Newman maintained that these portrayals often negatively affect self-perceptions within Native American communities, adding that such caricatures can minimize historical injustices.
The movement away from Native American mascots and team names has gradually developed within public education and professional sports. After years of resistance, the former Washington Redskins football and Cleveland Indians baseball franchises have finally changed their team names to more neutral identifiers, respectively the Commanders and Guardians.
Newman said mascots, team names and imagery can be hard to do away with because of the strong emotional ties these symbols can produce. This effect is especially prevalent within schools.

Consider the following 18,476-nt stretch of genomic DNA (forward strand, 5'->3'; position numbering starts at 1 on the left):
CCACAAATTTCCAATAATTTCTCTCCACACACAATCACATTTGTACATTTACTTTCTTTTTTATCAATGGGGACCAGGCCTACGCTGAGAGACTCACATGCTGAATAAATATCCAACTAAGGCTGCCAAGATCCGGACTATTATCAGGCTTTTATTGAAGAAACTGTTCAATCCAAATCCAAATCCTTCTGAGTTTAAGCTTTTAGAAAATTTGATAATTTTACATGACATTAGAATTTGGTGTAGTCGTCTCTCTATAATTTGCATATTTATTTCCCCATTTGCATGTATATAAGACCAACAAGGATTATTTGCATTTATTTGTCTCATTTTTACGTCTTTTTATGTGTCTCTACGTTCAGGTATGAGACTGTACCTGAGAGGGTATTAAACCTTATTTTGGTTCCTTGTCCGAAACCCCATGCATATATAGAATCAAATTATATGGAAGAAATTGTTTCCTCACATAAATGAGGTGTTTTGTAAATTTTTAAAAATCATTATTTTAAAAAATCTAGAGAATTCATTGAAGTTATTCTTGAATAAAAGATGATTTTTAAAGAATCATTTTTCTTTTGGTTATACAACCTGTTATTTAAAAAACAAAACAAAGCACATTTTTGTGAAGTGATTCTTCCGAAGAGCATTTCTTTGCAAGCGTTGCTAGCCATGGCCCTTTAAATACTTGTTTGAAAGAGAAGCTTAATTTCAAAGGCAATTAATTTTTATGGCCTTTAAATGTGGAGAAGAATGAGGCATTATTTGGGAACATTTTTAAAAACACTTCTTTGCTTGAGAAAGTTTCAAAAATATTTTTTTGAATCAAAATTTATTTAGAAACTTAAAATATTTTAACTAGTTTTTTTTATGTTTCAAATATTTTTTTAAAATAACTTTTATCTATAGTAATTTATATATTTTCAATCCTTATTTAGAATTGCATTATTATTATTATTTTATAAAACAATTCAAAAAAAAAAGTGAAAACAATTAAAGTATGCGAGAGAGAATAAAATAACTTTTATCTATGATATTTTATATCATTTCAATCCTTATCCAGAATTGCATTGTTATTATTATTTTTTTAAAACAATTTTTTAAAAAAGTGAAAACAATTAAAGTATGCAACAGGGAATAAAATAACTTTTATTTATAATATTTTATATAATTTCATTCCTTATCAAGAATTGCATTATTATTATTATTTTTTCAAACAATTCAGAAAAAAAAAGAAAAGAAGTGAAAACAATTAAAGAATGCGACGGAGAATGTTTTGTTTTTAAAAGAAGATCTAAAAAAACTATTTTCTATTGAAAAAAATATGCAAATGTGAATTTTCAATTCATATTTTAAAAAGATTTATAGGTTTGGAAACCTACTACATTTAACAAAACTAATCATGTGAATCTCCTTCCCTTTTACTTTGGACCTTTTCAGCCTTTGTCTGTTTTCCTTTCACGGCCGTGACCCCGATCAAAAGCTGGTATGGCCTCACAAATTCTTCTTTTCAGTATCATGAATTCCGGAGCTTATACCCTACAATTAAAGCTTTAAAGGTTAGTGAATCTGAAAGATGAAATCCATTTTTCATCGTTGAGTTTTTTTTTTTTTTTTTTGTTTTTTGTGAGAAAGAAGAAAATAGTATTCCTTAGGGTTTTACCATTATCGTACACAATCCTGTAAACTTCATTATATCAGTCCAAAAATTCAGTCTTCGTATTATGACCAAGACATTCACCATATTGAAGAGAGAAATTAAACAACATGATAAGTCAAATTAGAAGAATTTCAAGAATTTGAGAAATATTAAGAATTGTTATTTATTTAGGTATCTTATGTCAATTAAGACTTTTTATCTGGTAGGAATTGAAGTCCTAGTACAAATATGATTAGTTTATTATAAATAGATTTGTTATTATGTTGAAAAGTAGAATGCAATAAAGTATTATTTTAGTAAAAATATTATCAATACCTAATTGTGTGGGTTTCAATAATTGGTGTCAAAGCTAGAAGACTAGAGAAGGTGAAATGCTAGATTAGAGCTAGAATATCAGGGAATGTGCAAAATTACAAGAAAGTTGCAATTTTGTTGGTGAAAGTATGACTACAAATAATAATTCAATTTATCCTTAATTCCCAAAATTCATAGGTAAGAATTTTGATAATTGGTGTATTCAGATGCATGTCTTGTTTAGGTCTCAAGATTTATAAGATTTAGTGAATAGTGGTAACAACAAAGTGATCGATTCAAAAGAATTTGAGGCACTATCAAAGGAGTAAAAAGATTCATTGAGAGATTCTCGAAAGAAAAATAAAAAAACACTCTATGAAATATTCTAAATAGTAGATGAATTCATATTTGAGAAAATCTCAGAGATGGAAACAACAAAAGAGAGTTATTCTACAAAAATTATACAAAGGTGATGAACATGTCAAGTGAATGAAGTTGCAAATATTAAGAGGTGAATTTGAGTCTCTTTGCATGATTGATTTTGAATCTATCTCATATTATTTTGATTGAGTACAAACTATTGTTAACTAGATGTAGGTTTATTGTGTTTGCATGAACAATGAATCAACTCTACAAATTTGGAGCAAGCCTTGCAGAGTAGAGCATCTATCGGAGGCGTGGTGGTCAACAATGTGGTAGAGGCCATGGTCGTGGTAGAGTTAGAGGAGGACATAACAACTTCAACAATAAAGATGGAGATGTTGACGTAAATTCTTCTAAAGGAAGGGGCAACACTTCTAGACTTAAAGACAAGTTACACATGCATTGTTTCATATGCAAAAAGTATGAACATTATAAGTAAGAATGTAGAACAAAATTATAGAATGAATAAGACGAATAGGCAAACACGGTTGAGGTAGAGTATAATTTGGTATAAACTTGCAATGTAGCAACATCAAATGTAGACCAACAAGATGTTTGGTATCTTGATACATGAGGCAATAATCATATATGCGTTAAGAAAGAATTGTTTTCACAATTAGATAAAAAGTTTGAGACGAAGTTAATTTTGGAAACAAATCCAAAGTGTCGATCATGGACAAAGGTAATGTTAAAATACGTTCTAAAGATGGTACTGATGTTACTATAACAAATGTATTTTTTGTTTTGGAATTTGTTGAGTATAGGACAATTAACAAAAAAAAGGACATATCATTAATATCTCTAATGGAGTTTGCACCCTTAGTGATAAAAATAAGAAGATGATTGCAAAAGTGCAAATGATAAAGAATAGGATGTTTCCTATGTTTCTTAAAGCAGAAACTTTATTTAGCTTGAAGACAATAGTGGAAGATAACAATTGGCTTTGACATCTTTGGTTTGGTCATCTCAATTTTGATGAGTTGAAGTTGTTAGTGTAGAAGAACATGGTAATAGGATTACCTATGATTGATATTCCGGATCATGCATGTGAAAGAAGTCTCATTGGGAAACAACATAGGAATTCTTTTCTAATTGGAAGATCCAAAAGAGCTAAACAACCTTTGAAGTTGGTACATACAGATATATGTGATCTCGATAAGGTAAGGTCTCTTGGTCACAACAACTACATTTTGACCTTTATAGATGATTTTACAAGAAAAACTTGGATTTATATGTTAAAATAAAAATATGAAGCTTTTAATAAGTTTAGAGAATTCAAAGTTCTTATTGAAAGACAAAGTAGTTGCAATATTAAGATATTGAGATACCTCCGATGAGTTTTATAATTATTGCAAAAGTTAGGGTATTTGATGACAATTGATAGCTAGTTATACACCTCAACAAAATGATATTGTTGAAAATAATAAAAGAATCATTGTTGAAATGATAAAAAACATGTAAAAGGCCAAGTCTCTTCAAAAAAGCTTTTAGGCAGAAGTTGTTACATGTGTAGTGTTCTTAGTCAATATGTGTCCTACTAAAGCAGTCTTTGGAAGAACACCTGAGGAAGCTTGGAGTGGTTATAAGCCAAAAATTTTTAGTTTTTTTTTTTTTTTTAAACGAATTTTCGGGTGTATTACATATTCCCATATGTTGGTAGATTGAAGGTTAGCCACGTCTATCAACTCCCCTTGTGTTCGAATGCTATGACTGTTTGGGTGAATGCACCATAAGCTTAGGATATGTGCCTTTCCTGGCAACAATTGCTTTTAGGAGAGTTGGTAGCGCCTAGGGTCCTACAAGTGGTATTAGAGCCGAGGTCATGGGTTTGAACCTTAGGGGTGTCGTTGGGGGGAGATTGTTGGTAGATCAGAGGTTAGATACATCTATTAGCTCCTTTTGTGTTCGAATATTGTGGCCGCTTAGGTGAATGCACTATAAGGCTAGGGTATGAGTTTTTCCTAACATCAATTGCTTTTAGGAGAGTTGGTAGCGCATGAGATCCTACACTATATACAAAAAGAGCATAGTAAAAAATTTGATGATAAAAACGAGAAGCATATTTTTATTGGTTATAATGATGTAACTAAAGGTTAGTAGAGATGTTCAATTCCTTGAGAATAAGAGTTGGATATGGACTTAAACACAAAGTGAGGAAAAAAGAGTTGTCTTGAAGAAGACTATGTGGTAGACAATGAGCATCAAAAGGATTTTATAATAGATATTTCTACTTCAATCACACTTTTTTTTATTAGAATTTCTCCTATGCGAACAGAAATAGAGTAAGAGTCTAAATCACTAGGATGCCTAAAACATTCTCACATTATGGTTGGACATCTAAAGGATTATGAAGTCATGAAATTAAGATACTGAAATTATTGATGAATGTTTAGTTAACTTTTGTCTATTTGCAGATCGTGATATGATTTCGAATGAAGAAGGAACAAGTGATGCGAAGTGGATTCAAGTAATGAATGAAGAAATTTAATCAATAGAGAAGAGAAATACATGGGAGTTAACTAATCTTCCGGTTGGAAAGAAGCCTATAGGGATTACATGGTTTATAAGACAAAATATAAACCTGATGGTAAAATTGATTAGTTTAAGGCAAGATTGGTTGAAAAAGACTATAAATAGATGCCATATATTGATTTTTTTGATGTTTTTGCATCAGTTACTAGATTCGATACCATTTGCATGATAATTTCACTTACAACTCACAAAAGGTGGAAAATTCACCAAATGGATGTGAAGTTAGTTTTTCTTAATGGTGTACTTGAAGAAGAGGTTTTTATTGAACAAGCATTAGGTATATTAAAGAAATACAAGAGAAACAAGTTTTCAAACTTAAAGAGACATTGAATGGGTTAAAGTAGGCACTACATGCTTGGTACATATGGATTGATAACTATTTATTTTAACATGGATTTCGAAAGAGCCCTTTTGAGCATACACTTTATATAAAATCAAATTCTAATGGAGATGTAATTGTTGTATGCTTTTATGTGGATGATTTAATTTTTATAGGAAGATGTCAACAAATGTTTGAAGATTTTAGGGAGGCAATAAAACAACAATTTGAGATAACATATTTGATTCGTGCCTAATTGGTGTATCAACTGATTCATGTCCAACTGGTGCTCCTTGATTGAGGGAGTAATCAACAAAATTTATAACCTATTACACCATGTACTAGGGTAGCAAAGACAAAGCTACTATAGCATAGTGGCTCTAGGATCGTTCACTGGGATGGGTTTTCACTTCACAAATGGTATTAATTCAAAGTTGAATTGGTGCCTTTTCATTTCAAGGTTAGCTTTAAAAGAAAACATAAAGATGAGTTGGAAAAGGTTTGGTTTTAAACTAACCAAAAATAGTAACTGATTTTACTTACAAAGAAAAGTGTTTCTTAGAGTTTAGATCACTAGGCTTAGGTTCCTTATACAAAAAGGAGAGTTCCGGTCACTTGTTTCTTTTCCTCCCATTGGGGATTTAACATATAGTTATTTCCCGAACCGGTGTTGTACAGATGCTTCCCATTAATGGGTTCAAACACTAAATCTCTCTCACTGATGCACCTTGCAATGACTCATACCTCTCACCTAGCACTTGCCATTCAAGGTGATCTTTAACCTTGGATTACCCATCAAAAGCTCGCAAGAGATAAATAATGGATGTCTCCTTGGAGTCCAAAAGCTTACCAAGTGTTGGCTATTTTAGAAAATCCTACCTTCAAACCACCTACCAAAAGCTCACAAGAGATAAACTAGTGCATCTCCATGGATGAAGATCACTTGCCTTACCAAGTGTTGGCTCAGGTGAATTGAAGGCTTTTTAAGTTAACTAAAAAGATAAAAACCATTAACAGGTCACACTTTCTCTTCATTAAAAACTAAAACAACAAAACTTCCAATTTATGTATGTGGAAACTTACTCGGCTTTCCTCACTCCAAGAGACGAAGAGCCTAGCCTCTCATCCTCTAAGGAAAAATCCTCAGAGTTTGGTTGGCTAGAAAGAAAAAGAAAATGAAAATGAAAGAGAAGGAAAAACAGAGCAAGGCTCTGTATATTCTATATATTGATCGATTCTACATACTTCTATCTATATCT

“The students and families and communities that are associated with these schools are kind of attached to the school’s traditions,” the SBU professor said. “They’re hard to give up.”
Veneration vs. denigration
The debate over the use of Native American mascots surrounds two main arguments, according to Newman. On the one hand, proponents say these images glorify indigenous heritage and tradition. On the other, detractors view them as derogatory and offensive to Native Americans.
Reflecting upon the function of public education, Newman noted the apparent contradiction between the mission to educate about local history while potentially alienating a segment of the local population.
“Especially in educational institutions, where presumably part of the mission is to educate the students about the local history, I don’t think that educational mission is compatible with the use of a Native American-themed mascot,” the SBU professor said.